Up to 90% of people with ADD/ADHD struggle with something clinicians call Executive Function Disorder (EFD).
How does Executive Function Disorder affect daily life with ADD/ADHD?
First, consider the common characteristics of ADD/ADHD: hyperactivity, inattention and impulsivity. They speak to the struggle to self-regulate.
Add to that the demand of a group of mental skills that monitor the passing of time, self-awareness, the ability to control emotions, memory, language, actions, and motivation (Executive Function).
They represent the skills that reflect the high level thinking necessary to function consistently and effectively everyday. Without them, you have Executive Disfunction, or Executive Function Disorder (EFD).
ADD/ADHD combined with EFD makes seemingly simple things like paying bills, getting to work on time and staying ahead of clutter, keeping a job or friends tremendously challenging.
What Is Executive Function (EF)?
The frontal cortex of the brain controls executive functioning.
It influences how you approach a task and work to bring it to completion.
Executive functioning is all about the self-regulation and the organizational skills required to initiate and complete tasks, while juggling everyday demands, including maintaining relationships.
The steps involved in executive function are:
- Consider and analyze a task
- Plan how to perform the task
- Organize the steps needed to carry out the task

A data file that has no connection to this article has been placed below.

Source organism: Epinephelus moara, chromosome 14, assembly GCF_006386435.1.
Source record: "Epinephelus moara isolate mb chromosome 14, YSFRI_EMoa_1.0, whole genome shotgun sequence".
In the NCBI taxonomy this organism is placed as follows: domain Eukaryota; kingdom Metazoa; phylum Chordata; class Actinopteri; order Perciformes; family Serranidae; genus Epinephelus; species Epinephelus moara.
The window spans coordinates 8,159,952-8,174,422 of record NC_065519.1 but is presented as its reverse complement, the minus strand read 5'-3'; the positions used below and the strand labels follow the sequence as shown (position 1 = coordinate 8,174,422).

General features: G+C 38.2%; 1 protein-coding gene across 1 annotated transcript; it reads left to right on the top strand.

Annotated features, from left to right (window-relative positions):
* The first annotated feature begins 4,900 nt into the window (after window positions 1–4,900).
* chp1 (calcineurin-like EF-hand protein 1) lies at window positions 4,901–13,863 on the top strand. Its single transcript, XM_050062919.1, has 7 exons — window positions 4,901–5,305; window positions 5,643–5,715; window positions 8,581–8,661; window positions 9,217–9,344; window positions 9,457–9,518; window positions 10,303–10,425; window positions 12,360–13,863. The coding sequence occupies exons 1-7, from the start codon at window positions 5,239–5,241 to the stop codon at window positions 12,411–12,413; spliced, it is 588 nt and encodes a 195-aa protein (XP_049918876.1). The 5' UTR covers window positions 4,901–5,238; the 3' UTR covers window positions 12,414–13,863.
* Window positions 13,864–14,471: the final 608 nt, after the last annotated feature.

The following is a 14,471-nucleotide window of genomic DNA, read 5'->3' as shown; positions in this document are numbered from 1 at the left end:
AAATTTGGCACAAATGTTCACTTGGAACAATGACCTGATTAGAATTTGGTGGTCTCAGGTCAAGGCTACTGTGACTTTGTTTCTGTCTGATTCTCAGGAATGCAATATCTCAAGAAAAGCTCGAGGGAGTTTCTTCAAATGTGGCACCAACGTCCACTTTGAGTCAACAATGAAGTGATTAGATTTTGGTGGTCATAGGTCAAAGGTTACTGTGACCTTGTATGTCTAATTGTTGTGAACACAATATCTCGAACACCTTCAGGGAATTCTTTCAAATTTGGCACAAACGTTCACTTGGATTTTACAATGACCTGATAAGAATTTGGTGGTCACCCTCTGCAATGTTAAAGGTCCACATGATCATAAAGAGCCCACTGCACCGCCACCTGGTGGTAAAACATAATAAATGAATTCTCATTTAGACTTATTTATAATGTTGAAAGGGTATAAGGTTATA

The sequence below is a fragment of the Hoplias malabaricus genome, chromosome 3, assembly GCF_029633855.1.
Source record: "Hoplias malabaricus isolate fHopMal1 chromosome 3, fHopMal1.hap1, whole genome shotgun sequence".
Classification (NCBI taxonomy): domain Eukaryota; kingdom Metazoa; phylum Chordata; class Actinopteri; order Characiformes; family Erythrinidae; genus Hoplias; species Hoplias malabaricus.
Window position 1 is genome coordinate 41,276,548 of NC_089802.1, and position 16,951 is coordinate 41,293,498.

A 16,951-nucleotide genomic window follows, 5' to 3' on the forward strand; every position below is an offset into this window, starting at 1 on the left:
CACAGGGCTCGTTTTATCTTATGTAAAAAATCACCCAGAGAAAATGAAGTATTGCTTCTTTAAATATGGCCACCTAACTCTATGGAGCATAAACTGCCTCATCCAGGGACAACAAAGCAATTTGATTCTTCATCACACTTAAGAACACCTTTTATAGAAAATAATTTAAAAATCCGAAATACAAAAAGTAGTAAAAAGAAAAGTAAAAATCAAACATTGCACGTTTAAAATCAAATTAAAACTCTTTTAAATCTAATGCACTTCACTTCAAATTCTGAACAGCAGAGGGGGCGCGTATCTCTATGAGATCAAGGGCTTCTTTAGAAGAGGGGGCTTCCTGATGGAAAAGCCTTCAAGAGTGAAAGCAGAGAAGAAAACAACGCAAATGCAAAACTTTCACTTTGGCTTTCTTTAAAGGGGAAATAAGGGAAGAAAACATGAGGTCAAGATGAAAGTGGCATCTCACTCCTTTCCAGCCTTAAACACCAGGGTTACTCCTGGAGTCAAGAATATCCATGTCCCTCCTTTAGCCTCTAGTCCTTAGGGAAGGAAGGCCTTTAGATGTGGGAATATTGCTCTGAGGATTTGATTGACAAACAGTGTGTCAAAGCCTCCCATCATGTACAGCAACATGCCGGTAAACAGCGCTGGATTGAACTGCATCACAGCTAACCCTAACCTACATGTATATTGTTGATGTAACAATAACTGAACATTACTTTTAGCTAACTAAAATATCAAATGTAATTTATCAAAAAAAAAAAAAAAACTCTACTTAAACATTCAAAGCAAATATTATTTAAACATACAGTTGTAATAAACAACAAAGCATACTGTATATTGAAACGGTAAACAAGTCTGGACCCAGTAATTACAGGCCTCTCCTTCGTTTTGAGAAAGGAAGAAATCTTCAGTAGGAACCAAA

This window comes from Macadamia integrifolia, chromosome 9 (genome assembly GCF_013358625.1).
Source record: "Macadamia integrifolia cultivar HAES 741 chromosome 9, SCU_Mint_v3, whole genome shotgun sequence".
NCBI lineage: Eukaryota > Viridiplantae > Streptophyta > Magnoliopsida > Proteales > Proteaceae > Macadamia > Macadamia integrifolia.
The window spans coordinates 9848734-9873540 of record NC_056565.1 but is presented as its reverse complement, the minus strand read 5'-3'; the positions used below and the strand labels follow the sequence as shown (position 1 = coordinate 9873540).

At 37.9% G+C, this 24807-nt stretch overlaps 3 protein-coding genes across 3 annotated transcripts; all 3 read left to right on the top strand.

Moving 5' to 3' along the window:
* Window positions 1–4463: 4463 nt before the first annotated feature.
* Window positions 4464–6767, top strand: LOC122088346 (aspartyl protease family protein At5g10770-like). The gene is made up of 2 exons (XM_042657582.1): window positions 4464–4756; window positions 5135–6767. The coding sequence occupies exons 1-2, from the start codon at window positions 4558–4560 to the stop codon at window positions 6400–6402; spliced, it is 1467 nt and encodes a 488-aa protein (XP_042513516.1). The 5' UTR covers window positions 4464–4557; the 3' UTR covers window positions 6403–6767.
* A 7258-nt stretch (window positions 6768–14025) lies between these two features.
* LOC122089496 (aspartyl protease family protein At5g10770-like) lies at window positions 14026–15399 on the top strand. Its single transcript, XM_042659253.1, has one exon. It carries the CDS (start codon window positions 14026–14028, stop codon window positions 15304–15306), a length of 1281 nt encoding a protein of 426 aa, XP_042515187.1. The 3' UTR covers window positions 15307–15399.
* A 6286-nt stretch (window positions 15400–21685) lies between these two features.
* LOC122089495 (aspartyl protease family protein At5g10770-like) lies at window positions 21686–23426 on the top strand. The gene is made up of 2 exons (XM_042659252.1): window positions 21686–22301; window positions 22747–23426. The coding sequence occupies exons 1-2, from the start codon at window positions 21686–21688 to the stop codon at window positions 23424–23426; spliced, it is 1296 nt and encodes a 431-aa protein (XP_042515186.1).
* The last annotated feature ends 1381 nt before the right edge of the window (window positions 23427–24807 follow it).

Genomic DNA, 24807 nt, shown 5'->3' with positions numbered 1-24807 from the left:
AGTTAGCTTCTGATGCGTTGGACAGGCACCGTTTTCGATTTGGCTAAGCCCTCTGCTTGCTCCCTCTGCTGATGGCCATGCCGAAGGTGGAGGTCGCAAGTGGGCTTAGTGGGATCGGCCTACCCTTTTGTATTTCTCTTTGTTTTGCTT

- Develop a proper timeline for completing the task
- Begin the task
- Adjust or shift required steps to complete the task
- Complete the task
People without ADD/ADHD find this list to be pretty simple to execute.
It’s their natural flow of organization, planning and execution.
However, people with ADD/ADHD and EFD are frequently at a loss.
Executive Function and School.
Looking at the above list, imagine how difficult ADD/ADHD and EFD can make school assignments.
A child without ADD/ADHD and EFD is able to use this formula and complete the assignment on time.
With maturity their executive functioning skills would become more refined.
A child with ADD/ADHD and EFD however, would receive an assignment and struggle to even plan how to start the assignment, let alone finish it.
As the child grows:
- Assignments become more complex.
- Deadlines are longer.
- The quality of work needs to improve.
- They are trying to juggle a number of assignments and scheduling demands with varying deadlines and due dates.
The problem is, their executive functioning doesn’t grow at the same pace as their schoolwork demands.
As a result, EFD is a major player in school year struggles for children with ADD/ADHD.
Executive Function and Work.
In adulthood, ADD/ADHD and EFD can make nearly everything in daily life feel like a struggle.
From organizing a household, to work deadlines, struggling with steps to task completion, and maintaining adult relationships can make the simplest tasks almost impossible.
What Can You Do?
The good news is that, while there is no single “cure” for ADD/ADHD and EFD, there are things that can be done to help struggling individuals, regardless of their age.
Students may have support through their school in the form of an IEP or a 504 Plan. Younger children also respond well to token systems, daily report cards, and receiving additional support in breaking down tasks.
Medications can help to treat the ADD/ADHD, allowing for better focus.
Additionally, behavioral therapists and ADD/ADHD Coaches are skilled in teaching adults new skills or work-arounds to minimize the negative impact of EFD.
The first step towards success is identifying and understanding the problem.